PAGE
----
Expanded broadband is essential to our small business community
When the pandemic reached Alabama a year ago last month, a lot of businesses and schools and office workers simply moved online. It wasn’t always perfect – “You’re on mute” – but having a good internet connection let a lot of businesses avoid closing. It allowed our children to keep learning and a lot of people to keep working.
If they lived in the right ZIP code.
Here in the third decade of the 21st century, when the phones in exour pockets are smarter than the computers that guided the astronauts to the surface of the moon, there are pockets of Alabama without broadband internet, and that’s unacceptable.
“Broadband” is fast, always-on internet. Washington says it’s a minimum download speed of 25 megabits per second (Mbps) and upload speed of 3 Mbps. According to the FCC, you need 1 Mbps to check email, 6 Mbps to join a video conference and 10 Mbps to download files without it taking all afternoon. Broadband lets everyone in the workplace do all that at once.
According to Broadband Now, a consumer research site, 88.6% of Alabamians have access to wired broadband, but that means the rest – about 475,000 people, mostly in rural communities – don’t, and there’s at least one county where the fastest average internet speed is just 0.16 Mbps. To put that in perspective, Birmingham’s average download speed is 103.2 Mbps.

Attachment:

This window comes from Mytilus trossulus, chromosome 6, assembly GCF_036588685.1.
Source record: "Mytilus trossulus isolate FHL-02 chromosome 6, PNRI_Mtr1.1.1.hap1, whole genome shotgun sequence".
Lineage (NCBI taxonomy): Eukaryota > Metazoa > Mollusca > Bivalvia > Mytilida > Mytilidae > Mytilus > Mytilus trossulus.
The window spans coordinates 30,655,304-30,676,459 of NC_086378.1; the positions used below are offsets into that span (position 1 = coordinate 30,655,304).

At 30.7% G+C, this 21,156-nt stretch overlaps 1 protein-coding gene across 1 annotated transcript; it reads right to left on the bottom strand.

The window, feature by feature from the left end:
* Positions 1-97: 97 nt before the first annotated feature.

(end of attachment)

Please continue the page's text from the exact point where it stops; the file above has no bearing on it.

Without broadband, without fast, reliable and affordable internet, a small business can’t compete, and a community can’t hope to attract new jobs.
That’s why my association, the National Federation of Independent Business, supports Senate Bill 215, legislation that would create an Alabama Digital Expansion Authority. Under the bill, the authority would come up with a statewide connectivity plan and promote the expansion of broadband networks throughout the state – particularly in rural and underserved areas.
The bill passed the Alabama Senate in March on a vote of 32-0 and is awaiting action in the House.
Companies looking to expand need broadband the same way businesses in the past needed rivers, rail and roads; they’re not going to locate someplace if they can’t connect with their customers. And as far as local businesses are concerned, broadband is just as important as having a telephone. Broadband allows them to reach customers in other towns and across the country and even across the world.
SB 215 is essential to ensuring the economic vibrancy of our small business community. That’s why we’re urging the Alabama House to pass SB 215 and make it easier for broadband to reach every corner of the state.
Rosemary Elebash is the Alabama director of the National Federation of Independent Business, the nation’s leading small business advocacy organization.